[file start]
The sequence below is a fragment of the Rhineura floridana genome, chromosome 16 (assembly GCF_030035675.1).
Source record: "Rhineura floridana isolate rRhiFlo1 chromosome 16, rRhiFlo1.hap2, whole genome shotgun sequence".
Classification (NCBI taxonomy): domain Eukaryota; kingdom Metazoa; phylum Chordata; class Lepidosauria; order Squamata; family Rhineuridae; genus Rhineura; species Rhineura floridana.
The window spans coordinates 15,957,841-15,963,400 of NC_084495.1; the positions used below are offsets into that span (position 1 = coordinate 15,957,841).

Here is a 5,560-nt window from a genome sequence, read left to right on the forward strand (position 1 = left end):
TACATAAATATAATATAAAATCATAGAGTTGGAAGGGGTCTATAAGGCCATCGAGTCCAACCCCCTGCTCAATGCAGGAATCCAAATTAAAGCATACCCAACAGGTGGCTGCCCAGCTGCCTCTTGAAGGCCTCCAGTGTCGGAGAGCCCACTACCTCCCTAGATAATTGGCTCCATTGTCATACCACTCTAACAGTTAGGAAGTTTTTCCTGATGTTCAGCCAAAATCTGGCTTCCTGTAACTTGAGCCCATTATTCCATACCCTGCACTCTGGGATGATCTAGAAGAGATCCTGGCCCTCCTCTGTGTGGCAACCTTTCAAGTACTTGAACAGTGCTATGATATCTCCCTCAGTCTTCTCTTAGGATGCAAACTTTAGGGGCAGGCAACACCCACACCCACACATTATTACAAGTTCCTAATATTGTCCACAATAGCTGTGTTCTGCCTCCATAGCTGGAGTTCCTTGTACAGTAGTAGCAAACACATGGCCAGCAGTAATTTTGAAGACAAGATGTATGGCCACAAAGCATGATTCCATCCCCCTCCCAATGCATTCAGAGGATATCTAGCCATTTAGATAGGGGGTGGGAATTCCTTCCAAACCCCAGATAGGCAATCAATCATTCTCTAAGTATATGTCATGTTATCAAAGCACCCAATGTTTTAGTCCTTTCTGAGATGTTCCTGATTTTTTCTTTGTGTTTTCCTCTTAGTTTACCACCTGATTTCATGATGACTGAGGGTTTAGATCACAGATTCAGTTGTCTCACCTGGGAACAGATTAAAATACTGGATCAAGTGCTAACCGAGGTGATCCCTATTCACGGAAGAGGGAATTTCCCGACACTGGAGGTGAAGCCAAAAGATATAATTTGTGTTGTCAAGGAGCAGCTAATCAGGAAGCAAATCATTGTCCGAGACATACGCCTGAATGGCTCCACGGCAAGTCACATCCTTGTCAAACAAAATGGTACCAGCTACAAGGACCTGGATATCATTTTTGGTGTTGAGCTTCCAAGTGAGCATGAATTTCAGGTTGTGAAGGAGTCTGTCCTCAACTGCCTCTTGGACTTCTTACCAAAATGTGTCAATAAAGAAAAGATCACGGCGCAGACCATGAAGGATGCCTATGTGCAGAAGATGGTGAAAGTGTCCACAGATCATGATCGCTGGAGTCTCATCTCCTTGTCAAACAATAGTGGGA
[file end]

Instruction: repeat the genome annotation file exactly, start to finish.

The sequence below is a fragment of the Rhineura floridana genome, chromosome 16 (assembly GCF_030035675.1).
Source record: "Rhineura floridana isolate rRhiFlo1 chromosome 16, rRhiFlo1.hap2, whole genome shotgun sequence".
Classification (NCBI taxonomy): domain Eukaryota; kingdom Metazoa; phylum Chordata; class Lepidosauria; order Squamata; family Rhineuridae; genus Rhineura; species Rhineura floridana.
The window spans coordinates 15,957,841-15,963,400 of NC_084495.1; the positions used below are offsets into that span (position 1 = coordinate 15,957,841).

Here is a 5,560-nt window from a genome sequence, read left to right on the forward strand (position 1 = left end):
TACATAAATATAATATAAAATCATAGAGTTGGAAGGGGTCTATAAGGCCATCGAGTCCAACCCCCTGCTCAATGCAGGAATCCAAATTAAAGCATACCCAACAGGTGGCTGCCCAGCTGCCTCTTGAAGGCCTCCAGTGTCGGAGAGCCCACTACCTCCCTAGATAATTGGCTCCATTGTCATACCACTCTAACAGTTAGGAAGTTTTTCCTGATGTTCAGCCAAAATCTGGCTTCCTGTAACTTGAGCCCATTATTCCATACCCTGCACTCTGGGATGATCTAGAAGAGATCCTGGCCCTCCTCTGTGTGGCAACCTTTCAAGTACTTGAACAGTGCTATGATATCTCCCTCAGTCTTCTCTTAGGATGCAAACTTTAGGGGCAGGCAACACCCACACCCACACATTATTACAAGTTCCTAATATTGTCCACAATAGCTGTGTTCTGCCTCCATAGCTGGAGTTCCTTGTACAGTAGTAGCAAACACATGGCCAGCAGTAATTTTGAAGACAAGATGTATGGCCACAAAGCATGATTCCATCCCCCTCCCAATGCATTCAGAGGATATCTAGCCATTTAGATAGGGGGTGGGAATTCCTTCCAAACCCCAGATAGGCAATCAATCATTCTCTAAGTATATGTCATGTTATCAAAGCACCCAATGTTTTAGTCCTTTCTGAGATGTTCCTGATTTTTTCTTTGTGTTTTCCTCTTAGTTTACCACCTGATTTCATGATGACTGAGGGTTTAGATCACAGATTCAGTTGTCTCACCTGGGAACAGATTAAAATACTGGATCAAGTGCTAACCGAGGTGATCCCTATTCACGGAAGAGGGAATTTCCCGACACTGGAGGTGAAGCCAAAAGATATAATTTGTGTTGTCAAGGAGCAGCTAATCAGGAAGCAAATCATTGTCCGAGACATACGCCTGAATGGCTCCACGGCAAGTCACATCCTTGTCAAACAAAATGGTACCAGCTACAAGGACCTGGATATCATTTTTGGTGTTGAGCTTCCAAGTGAGCATGAATTTCAGGTTGTGAAGGAGTCTGTCCTCAACTGCCTCTTGGACTTCTTACCAAAATGTGTCAATAAAGAAAAGATCACGGCGCAGACCATGAAGGATGCCTATGTGCAGAAGATGGTGAAAGTGTCCACAGATCATGATCGCTGGAGTCTCATCTCCTTGTCAAACAATAGTGGGA